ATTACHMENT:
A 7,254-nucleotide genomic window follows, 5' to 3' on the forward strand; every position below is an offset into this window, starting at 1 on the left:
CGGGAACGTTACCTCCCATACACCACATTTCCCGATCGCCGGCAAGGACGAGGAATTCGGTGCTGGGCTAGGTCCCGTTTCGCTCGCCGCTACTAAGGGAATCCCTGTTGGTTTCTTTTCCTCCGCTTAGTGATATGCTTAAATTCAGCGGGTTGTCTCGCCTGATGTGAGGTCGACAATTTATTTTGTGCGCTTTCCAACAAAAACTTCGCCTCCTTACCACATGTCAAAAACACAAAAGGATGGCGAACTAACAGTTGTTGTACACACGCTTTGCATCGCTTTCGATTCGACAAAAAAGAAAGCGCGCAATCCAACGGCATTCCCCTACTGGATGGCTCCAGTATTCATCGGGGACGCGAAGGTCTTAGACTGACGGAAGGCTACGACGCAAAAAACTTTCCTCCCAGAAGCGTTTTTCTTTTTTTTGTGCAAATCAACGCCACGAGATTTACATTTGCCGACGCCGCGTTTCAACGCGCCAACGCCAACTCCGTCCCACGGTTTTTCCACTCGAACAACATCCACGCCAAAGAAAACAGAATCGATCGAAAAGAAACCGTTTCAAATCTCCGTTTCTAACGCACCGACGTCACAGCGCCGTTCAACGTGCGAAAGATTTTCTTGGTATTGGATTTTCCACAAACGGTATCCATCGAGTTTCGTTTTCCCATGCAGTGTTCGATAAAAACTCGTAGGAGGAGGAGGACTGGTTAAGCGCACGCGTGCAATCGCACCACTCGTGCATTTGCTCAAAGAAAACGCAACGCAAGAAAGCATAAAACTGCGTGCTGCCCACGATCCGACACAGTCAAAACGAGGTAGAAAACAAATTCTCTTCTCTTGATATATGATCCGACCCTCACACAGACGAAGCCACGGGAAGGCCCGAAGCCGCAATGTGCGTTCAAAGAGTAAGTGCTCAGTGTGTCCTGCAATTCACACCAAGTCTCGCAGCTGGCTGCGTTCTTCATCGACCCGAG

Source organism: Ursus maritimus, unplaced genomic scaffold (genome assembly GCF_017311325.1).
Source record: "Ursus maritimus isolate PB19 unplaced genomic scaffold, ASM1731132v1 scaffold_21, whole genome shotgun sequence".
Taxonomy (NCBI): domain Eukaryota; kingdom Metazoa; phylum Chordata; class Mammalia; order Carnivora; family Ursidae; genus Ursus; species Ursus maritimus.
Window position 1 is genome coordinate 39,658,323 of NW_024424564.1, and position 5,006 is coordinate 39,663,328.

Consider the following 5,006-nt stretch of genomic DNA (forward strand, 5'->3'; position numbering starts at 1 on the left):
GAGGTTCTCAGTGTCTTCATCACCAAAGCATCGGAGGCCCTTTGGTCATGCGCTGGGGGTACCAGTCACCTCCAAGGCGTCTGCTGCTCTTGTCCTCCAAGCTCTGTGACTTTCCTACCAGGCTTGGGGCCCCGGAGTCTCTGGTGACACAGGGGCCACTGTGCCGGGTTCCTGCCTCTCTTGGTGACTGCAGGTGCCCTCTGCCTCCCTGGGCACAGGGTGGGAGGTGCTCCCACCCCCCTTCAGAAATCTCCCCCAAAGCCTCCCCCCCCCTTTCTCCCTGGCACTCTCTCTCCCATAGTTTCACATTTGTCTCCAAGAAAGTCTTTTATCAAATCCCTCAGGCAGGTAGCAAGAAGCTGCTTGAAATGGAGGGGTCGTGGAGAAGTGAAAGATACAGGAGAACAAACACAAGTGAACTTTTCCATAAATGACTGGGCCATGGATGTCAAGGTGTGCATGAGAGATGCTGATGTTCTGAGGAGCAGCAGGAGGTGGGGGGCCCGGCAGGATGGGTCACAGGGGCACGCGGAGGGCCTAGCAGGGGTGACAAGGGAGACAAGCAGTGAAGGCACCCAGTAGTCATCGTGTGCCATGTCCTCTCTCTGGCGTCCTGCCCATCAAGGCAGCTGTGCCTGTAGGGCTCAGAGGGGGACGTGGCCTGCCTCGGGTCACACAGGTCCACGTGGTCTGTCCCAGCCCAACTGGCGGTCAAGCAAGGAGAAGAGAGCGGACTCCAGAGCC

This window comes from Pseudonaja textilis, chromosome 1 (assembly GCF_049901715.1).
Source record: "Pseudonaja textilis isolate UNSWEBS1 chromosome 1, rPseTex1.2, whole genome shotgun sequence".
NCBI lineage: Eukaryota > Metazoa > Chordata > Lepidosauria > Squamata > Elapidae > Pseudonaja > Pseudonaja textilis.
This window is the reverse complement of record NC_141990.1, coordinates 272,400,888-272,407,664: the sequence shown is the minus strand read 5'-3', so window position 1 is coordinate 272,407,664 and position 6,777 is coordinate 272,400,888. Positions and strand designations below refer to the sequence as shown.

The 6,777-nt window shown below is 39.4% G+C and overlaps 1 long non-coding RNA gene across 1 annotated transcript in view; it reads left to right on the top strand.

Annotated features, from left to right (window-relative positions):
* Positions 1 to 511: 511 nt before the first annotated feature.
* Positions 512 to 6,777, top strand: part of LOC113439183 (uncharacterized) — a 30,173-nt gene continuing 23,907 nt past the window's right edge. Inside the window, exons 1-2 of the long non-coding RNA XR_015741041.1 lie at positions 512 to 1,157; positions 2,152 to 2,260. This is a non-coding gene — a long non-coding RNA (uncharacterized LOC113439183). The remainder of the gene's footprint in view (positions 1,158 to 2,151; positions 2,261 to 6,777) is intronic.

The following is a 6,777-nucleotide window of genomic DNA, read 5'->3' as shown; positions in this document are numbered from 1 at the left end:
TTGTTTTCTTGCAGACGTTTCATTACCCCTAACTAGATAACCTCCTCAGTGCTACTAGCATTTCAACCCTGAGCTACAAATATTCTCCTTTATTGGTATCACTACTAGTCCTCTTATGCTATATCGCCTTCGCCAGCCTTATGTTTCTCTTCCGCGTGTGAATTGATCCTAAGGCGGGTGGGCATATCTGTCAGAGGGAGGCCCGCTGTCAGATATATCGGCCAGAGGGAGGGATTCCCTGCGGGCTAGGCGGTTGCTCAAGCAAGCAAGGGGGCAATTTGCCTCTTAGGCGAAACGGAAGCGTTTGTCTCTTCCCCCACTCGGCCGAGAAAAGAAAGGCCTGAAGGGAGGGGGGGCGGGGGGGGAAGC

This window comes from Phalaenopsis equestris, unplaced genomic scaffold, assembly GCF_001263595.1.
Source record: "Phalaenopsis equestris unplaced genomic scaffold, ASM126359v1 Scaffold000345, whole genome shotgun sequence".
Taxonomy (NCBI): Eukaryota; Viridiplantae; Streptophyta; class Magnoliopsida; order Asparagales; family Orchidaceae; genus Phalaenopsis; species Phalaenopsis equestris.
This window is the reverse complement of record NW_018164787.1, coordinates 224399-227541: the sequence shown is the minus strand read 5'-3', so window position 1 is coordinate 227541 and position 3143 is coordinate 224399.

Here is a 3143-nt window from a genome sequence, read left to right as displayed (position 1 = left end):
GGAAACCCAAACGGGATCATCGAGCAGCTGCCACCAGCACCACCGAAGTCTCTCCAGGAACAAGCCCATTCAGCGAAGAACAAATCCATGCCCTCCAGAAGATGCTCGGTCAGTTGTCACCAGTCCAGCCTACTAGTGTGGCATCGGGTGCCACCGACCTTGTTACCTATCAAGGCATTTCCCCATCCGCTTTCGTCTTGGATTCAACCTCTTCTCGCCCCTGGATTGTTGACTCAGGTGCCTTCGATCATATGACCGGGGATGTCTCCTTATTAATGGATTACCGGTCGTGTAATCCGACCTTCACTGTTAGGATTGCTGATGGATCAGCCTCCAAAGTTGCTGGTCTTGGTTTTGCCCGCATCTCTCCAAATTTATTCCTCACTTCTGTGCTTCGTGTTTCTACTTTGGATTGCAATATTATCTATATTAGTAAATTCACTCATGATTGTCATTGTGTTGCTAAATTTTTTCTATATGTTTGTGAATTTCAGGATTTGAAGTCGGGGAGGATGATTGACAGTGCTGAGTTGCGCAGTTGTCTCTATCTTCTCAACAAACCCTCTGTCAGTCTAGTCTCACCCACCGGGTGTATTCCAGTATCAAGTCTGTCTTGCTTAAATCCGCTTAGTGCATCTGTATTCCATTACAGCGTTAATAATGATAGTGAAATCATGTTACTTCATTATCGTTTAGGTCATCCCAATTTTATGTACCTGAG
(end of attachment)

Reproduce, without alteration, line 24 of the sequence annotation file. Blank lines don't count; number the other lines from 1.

GGAAACCCAAACGGGATCATCGAGCAGCTGCCACCAGCACCACCGAAGTCTCTCCAGGAACAAGCCCATTCAGCGAAGAACAAATCCATGCCCTCCAGAAGATGCTCGGTCAGTTGTCACCAGTCCAGCCTACTAGTGTGGCATCGGGTGCCACCGACCTTGTTACCTATCAAGGCATTTCCCCATCCGCTTTCGTCTTGGATTCAACCTCTTCTCGCCCCTGGATTGTTGACTCAGGTGCCTTCGATCATATGACCGGGGATGTCTCCTTATTAATGGATTACCGGTCGTGTAATCCGACCTTCACTGTTAGGATTGCTGATGGATCAGCCTCCAAAGTTGCTGGTCTTGGTTTTGCCCGCATCTCTCCAAATTTATTCCTCACTTCTGTGCTTCGTGTTTCTACTTTGGATTGCAATATTATCTATATTAGTAAATTCACTCATGATTGTCATTGTGTTGCTAAATTTTTTCTATATGTTTGTGAATTTCAGGATTTGAAGTCGGGGAGGATGATTGACAGTGCTGAGTTGCGCAGTTGTCTCTATCTTCTCAACAAACCCTCTGTCAGTCTAGTCTCACCCACCGGGTGTATTCCAGTATCAAGTCTGTCTTGCTTAAATCCGCTTAGTGCATCTGTATTCCATTACAGCGTTAATAATGATAGTGAAATCATGTTACTTCATTATCGTTTAGGTCATCCCAATTTTATGTACCTGAG